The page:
Truth-telling and reconciliation
Aboriginal and Torres Strait Islander peoples have long called for a comprehensive process of truth-telling about Australia’s history.
Telling the truth about our history not only brings to light colonial conflict and dispossession, but also acknowledges the strength and resilience of Aboriginal and Torres Strait Islander peoples and cultures.
What is truth-telling
Truth-telling can involve activities at local, state, national, and international levels. For example: official apologies, truth and reconciliation or other inquiries and commissions, memorials, ceremonies and public art. It can happen in community halls and churches; in museums, cultural or educational healing centres and institutions; local councils; and in schools, TAFEs and universities.
Local truth-telling is particularly powerful, especially when it occurs in small communities where people are able to develop personal relationships through the process, or build respect and understanding.
More and more local communities are working together to mark previously untold and unrecognised parts of their local histories.
A well-known example is the Myall Creek Massacre Memorial which brought together a group of Aboriginal and non-Indigenous Australians, in an act of reconciliation and as an acknowledgement of the truth of the area’s shared history of frontier violence.
Many local community members are involved, working alongside descendants of massacre survivors, as well as descendants of the perpetrators of the massacre. An annual commemorative service is now held every year on 10 June.
National truth-telling in Australia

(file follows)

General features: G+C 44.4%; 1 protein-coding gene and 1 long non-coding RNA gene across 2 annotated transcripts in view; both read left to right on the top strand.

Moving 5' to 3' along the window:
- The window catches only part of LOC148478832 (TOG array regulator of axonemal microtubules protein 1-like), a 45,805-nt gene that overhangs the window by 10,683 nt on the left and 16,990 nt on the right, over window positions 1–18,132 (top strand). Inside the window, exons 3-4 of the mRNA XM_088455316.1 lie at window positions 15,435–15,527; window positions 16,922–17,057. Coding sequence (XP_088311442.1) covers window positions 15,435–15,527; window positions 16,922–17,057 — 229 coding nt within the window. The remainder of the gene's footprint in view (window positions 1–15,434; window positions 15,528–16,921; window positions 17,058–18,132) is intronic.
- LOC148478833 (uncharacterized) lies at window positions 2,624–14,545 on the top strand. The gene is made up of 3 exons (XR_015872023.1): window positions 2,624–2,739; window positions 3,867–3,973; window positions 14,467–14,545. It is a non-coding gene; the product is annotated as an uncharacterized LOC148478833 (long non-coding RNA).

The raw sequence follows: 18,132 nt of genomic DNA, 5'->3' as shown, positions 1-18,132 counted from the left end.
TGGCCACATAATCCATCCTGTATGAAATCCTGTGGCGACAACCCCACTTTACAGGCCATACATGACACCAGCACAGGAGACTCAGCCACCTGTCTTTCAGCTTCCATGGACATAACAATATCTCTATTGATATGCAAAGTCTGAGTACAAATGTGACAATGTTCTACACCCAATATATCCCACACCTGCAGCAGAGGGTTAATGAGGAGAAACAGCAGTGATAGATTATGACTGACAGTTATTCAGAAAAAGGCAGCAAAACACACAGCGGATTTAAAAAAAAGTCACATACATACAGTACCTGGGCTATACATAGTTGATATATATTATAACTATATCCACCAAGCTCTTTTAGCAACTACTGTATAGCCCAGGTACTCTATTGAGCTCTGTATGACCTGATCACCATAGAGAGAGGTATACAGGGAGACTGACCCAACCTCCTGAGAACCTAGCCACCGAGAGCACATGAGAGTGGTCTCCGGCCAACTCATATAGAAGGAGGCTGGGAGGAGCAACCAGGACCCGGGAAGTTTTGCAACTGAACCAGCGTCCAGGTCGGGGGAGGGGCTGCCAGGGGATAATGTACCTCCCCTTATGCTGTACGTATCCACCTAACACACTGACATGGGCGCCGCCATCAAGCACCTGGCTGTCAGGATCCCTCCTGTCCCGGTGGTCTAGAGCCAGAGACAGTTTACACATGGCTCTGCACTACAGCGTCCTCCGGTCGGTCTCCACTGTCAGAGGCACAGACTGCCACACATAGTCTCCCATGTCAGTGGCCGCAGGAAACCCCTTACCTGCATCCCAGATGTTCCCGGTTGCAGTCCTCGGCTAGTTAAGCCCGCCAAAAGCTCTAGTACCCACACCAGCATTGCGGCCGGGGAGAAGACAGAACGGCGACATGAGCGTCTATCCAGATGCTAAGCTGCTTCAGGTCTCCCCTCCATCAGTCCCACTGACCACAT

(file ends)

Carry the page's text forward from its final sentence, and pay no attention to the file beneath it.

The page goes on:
The report from the Royal Commission into Aboriginal Deaths in Custody, the Bringing Them Home report, the Council for Aboriginal Reconciliation’s final report, and the Referendum Council’s final report all mark significant steps in understanding the effects of colonisation, dispossession, forced removal, and trauma on Aboriginal and Torres Strait Islander peoples, as well as understanding their remarkable resilience.
More recently, the Uluru Statement from the Heart called for a Makarrata Commission. Makarrata is a Yolgnu word meaning the coming together after a struggle.
It captures Aboriginal and Torres Strait Islander aspirations for ‘a fair and truthful relationship with the people of Australia…based on justice and self-determination.’
All of these reports share a common message that there is a need to understand the truths of the past to avoid repeating the wrongs of the past today.
Truth-telling and reconciliation: Historical Acceptance
Historical Acceptance is key to reconciliation in Australia. Historical acceptance means that Australians recognise, understand, and accept the wrongs of the past and the impact of these wrongs on First Peoples.
In the 2016 State of Reconciliation in Australia Report, Reconciliation Australia highlighted historical acceptance as one of five interrelated dimensions that must be fulfilled in order for reconciliation to occur.
Historical acceptance cannot occur without truth-telling.
Unified in a call for more to be done to support healing and truth-telling, Reconciliation Australia and The Healing Foundation collaborated on a Truth-Telling Symposium in 2018.
The Symposium explored the importance of truth-telling, the truths that need to be told, different truth telling practices that might be applicable to Australia, and guiding principles for future truth-telling processes. Read more in the Symposium’s final report.
Extra workshops with local councils in NSW, South Australia and Western Australia further showed many communities are keen for truth-telling.
Reconciliation Australia is continuing to work with The Healing Foundation to progress truth-telling, particularly at a community level.